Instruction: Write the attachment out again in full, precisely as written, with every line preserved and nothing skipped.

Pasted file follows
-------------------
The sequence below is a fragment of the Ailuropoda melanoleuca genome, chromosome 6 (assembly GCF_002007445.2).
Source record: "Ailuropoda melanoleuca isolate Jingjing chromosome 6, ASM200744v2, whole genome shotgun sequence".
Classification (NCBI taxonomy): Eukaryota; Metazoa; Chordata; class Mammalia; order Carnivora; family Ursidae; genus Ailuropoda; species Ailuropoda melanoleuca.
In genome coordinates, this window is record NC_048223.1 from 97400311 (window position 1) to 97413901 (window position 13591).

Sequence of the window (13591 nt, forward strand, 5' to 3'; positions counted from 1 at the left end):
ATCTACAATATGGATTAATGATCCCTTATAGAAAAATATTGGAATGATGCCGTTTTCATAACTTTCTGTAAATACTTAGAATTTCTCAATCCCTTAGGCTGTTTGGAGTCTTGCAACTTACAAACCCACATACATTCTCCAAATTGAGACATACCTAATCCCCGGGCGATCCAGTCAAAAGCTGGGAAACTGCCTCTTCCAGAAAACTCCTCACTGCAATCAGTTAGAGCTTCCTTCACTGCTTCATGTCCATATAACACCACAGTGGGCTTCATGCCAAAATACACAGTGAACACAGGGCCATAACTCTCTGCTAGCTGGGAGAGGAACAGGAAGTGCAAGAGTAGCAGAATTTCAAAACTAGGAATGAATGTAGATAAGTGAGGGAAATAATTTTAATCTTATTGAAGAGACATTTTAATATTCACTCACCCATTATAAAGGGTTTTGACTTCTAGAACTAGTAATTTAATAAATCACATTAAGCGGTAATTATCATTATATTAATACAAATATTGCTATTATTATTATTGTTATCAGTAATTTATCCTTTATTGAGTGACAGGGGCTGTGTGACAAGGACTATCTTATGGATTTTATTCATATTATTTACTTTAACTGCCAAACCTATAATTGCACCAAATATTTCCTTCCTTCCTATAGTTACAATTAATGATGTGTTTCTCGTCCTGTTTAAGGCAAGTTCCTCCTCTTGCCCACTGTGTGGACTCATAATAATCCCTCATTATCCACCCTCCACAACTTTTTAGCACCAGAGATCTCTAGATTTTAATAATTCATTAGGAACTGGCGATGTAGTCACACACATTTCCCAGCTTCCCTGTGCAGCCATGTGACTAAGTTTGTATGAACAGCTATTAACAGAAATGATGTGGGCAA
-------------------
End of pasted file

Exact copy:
The sequence below is a fragment of the Ailuropoda melanoleuca genome, chromosome 6 (assembly GCF_002007445.2).
Source record: "Ailuropoda melanoleuca isolate Jingjing chromosome 6, ASM200744v2, whole genome shotgun sequence".
Classification (NCBI taxonomy): Eukaryota; Metazoa; Chordata; class Mammalia; order Carnivora; family Ursidae; genus Ailuropoda; species Ailuropoda melanoleuca.
In genome coordinates, this window is record NC_048223.1 from 97400311 (window position 1) to 97413901 (window position 13591).

Sequence of the window (13591 nt, forward strand, 5' to 3'; positions counted from 1 at the left end):
ATCTACAATATGGATTAATGATCCCTTATAGAAAAATATTGGAATGATGCCGTTTTCATAACTTTCTGTAAATACTTAGAATTTCTCAATCCCTTAGGCTGTTTGGAGTCTTGCAACTTACAAACCCACATACATTCTCCAAATTGAGACATACCTAATCCCCGGGCGATCCAGTCAAAAGCTGGGAAACTGCCTCTTCCAGAAAACTCCTCACTGCAATCAGTTAGAGCTTCCTTCACTGCTTCATGTCCATATAACACCACAGTGGGCTTCATGCCAAAATACACAGTGAACACAGGGCCATAACTCTCTGCTAGCTGGGAGAGGAACAGGAAGTGCAAGAGTAGCAGAATTTCAAAACTAGGAATGAATGTAGATAAGTGAGGGAAATAATTTTAATCTTATTGAAGAGACATTTTAATATTCACTCACCCATTATAAAGGGTTTTGACTTCTAGAACTAGTAATTTAATAAATCACATTAAGCGGTAATTATCATTATATTAATACAAATATTGCTATTATTATTATTGTTATCAGTAATTTATCCTTTATTGAGTGACAGGGGCTGTGTGACAAGGACTATCTTATGGATTTTATTCATATTATTTACTTTAACTGCCAAACCTATAATTGCACCAAATATTTCCTTCCTTCCTATAGTTACAATTAATGATGTGTTTCTCGTCCTGTTTAAGGCAAGTTCCTCCTCTTGCCCACTGTGTGGACTCATAATAATCCCTCATTATCCACCCTCCACAACTTTTTAGCACCAGAGATCTCTAGATTTTAATAATTCATTAGGAACTGGCGATGTAGTCACACACATTTCCCAGCTTCCCTGTGCAGCCATGTGACTAAGTTTGTATGAACAGCTATTAACAGAAATGATGTGGGCAA